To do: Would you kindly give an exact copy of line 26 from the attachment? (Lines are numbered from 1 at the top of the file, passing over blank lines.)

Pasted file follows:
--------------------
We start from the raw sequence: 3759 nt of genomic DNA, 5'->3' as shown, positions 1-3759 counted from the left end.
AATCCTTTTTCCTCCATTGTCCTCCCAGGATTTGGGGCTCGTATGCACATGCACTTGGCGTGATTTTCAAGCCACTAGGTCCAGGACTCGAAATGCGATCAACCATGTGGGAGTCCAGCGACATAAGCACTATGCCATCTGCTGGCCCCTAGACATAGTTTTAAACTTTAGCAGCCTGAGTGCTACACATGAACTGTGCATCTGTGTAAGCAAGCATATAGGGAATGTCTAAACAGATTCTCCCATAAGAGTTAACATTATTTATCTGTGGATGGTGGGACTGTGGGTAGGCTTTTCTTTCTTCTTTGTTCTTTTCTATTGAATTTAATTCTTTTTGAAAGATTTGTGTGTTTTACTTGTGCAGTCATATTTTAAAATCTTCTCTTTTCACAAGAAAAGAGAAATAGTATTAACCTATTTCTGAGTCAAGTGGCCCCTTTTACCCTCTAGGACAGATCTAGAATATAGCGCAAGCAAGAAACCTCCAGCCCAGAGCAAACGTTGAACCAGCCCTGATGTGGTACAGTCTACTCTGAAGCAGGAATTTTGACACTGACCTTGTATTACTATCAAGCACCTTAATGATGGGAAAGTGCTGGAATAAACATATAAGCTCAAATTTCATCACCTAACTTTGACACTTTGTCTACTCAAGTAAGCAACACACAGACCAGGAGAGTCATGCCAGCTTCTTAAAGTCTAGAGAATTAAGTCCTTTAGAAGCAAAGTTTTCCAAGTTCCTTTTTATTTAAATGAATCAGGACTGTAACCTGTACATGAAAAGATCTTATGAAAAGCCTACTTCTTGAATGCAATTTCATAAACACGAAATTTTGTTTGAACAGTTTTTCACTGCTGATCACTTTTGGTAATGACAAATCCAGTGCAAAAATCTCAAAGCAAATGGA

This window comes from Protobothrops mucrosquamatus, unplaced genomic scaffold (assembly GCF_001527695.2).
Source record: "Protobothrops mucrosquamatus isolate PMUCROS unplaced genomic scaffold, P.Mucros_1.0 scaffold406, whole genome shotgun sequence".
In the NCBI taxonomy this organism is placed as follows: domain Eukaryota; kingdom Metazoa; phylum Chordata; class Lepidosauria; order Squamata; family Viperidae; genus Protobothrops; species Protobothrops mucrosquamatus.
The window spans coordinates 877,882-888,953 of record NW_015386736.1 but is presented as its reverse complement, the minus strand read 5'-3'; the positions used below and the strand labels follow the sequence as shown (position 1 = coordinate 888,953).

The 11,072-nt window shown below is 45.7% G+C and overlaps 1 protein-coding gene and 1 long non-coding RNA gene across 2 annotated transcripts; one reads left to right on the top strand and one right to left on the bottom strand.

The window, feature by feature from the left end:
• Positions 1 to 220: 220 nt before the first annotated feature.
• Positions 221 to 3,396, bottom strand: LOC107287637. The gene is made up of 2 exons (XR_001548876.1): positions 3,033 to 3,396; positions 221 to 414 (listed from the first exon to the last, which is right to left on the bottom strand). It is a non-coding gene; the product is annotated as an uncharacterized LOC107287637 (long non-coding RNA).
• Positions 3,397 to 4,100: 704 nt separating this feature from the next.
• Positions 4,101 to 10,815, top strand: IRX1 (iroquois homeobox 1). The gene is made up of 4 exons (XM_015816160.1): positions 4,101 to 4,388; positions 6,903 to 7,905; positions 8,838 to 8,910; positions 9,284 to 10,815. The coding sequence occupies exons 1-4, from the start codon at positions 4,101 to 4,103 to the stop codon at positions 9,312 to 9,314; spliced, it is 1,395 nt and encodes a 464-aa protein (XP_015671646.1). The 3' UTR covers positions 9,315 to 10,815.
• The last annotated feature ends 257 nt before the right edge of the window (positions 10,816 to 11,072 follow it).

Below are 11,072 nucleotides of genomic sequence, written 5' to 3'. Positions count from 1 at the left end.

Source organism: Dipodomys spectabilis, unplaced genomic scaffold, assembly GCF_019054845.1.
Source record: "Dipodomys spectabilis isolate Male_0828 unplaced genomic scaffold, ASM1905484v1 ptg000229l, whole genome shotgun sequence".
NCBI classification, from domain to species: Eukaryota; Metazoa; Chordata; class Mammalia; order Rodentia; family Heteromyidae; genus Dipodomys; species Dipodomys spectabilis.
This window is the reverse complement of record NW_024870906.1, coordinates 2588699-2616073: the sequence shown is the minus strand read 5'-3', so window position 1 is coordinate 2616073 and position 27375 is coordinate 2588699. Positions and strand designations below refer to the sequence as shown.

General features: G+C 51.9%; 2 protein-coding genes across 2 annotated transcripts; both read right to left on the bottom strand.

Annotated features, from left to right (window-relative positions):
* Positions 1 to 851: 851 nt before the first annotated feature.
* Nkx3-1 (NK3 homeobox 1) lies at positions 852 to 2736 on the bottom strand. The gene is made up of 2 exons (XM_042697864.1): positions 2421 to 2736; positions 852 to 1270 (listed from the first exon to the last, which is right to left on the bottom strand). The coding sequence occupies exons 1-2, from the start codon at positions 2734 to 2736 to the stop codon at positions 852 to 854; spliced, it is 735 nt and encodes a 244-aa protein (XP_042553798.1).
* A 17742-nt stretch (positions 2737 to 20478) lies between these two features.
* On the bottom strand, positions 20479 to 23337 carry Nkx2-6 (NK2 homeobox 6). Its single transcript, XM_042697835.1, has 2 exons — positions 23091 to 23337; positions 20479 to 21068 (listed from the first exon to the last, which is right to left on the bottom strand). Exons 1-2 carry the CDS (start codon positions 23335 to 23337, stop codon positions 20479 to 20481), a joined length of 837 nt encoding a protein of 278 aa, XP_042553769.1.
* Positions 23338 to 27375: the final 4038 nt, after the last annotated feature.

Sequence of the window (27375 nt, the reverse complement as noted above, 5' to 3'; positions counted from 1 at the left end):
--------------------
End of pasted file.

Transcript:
Sequence of the window (27375 nt, the reverse complement as noted above, 5' to 3'; positions counted from 1 at the left end):